Aids to Optimism – Part Two

“Know that the Lord, He is God; It is He who has made us, and not we ourselves; We are His people and the sheep of His pasture.” Psalm. 100: 3, 4

Some people strut their moment on life’s stage quoting, “I am the captain of my fate…I am the master of my soul.” Not!

Some live by these words of W.E. Henley in his poem “Invictus”:
“Out of the night that covers me,
Black as a pit from pole to pole,
I thank whatever God may be
For my invincible soul.”

Be real! Jesus put things in perspective when He asked, “Who can add one cubit to his height….”

We do better to quote the Christian counterpart of “Invictus” written by Dorthea Day, entitled “My Captain”:
“Out of the light that dazzles me,
Bright as the sun from pole to pole
I thank the God I know to be
For Christ — the Conqueror of my soul.”

An attitude of gratitude is fertile soil for optimism. Exaltation is elevating. Therefore, “Be thankful to Him, and bless His name.” (Vs. 4B)

William Law asked and answered his question. “Who is the greatest saint? It is not the one who prays most or who does most, it is the one who is most thankful.”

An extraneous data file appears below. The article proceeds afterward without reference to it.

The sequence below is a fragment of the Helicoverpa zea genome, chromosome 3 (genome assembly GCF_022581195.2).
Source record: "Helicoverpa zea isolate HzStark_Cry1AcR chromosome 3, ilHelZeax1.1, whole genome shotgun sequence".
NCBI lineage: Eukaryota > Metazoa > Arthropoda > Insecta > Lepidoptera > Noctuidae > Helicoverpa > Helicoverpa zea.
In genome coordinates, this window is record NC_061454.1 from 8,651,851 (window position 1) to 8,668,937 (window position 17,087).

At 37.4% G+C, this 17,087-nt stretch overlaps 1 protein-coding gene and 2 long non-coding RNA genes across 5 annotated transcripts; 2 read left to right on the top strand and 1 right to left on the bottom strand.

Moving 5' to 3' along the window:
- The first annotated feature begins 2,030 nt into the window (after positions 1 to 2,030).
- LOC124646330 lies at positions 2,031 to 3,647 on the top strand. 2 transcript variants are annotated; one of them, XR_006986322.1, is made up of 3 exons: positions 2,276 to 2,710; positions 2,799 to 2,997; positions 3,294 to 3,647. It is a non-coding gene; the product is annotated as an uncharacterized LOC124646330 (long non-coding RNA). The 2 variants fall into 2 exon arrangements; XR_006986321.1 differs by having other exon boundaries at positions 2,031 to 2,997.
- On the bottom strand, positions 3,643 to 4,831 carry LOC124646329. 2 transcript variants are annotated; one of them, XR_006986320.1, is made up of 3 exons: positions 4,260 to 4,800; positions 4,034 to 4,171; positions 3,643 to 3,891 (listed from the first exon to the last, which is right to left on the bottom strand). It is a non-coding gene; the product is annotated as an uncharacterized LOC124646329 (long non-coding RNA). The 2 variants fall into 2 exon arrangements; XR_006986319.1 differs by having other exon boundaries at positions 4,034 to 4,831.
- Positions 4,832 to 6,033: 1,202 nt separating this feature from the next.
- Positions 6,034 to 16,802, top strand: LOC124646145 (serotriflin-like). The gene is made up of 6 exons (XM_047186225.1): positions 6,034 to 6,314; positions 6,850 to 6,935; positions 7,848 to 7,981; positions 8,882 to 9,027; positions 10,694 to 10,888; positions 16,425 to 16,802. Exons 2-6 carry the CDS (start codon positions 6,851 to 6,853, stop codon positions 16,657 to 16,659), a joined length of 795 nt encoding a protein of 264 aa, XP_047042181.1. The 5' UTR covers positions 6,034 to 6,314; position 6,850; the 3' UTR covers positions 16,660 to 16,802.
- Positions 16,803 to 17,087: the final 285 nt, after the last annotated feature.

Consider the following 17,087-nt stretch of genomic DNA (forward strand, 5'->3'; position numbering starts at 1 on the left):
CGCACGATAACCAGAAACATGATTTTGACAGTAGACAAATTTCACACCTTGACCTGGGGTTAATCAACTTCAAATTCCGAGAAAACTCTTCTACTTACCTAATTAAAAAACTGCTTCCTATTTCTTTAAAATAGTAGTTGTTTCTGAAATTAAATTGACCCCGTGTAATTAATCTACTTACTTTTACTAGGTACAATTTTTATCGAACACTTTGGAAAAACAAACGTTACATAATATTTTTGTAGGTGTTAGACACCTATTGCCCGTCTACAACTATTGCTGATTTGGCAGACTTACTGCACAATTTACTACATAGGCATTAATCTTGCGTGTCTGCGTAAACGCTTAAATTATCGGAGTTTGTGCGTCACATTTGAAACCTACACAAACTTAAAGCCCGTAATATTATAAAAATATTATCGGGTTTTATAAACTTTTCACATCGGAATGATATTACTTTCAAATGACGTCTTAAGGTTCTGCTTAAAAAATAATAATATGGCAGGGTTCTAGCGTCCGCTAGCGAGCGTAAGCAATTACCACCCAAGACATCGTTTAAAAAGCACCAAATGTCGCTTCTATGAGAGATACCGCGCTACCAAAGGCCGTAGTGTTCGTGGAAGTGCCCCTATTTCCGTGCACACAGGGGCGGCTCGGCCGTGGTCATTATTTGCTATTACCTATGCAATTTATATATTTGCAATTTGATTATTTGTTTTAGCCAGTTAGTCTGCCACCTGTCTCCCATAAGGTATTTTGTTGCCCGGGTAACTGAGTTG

It is not the happy people who are optimistic.

It is the optimistic people who are happy.

Happiness doesn’t produce optimism, rather optimism consequences in happiness.

Do you always feel thankful?  Be real! The honest answer from all of us is “NO!” Psalm 116: 17 – 19 speaks to such an emotional moment: “I will offer You the sacrifice of thanksgiving….”  A sacrifice is something we give that costs us. Sometimes the sacrifice is thanksgiving and it costs us dearly. 

Often thanksgiving comes as an act of faith, not from elation over circumstances.  “Faith,” regards a suspicious person with an arched eyebrow. Many feel faith is a thin thread by which to be suspended. Instead it is the anchor of the soul.

Robert Jastrow, noted astrophysicist, in addressing the American Association for the Advancement of Science, noted, “For the scientist who has lived by faith in the power of reason, the story ends like a bad dream.”

A counter comment is included by Martin Luther in the introduction to his commentary to the Book of Romans: “Faith is confidence in God’s grace so strong and so confident that a man will stake his life on it a thousand times.” So live demonstrating it. That is cause for optimism.